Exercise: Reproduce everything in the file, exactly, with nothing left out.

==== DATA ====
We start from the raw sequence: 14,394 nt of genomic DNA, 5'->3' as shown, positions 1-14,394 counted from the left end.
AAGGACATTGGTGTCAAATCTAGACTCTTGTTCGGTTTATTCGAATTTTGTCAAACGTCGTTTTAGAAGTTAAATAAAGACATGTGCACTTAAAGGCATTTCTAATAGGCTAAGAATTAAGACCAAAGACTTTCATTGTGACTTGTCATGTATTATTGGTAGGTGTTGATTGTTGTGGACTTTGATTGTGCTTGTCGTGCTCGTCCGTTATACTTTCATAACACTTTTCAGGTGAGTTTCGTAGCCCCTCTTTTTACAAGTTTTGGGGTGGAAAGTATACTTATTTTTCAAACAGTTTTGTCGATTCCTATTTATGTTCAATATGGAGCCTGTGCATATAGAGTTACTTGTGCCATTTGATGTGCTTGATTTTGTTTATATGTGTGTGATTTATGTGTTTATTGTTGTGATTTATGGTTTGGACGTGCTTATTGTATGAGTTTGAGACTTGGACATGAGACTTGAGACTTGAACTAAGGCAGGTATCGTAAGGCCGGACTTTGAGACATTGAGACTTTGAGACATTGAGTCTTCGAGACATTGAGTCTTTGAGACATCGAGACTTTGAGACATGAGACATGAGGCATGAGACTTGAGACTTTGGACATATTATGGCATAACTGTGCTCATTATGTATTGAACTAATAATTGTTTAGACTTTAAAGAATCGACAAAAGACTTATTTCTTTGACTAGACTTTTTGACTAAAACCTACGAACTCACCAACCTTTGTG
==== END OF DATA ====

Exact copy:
We start from the raw sequence: 14,394 nt of genomic DNA, 5'->3' as shown, positions 1-14,394 counted from the left end.
AAGGACATTGGTGTCAAATCTAGACTCTTGTTCGGTTTATTCGAATTTTGTCAAACGTCGTTTTAGAAGTTAAATAAAGACATGTGCACTTAAAGGCATTTCTAATAGGCTAAGAATTAAGACCAAAGACTTTCATTGTGACTTGTCATGTATTATTGGTAGGTGTTGATTGTTGTGGACTTTGATTGTGCTTGTCGTGCTCGTCCGTTATACTTTCATAACACTTTTCAGGTGAGTTTCGTAGCCCCTCTTTTTACAAGTTTTGGGGTGGAAAGTATACTTATTTTTCAAACAGTTTTGTCGATTCCTATTTATGTTCAATATGGAGCCTGTGCATATAGAGTTACTTGTGCCATTTGATGTGCTTGATTTTGTTTATATGTGTGTGATTTATGTGTTTATTGTTGTGATTTATGGTTTGGACGTGCTTATTGTATGAGTTTGAGACTTGGACATGAGACTTGAGACTTGAACTAAGGCAGGTATCGTAAGGCCGGACTTTGAGACATTGAGACTTTGAGACATTGAGTCTTCGAGACATTGAGTCTTTGAGACATCGAGACTTTGAGACATGAGACATGAGGCATGAGACTTGAGACTTTGGACATATTATGGCATAACTGTGCTCATTATGTATTGAACTAATAATTGTTTAGACTTTAAAGAATCGACAAAAGACTTATTTCTTTGACTAGACTTTTTGACTAAAACCTACGAACTCACCAACCTTTGTG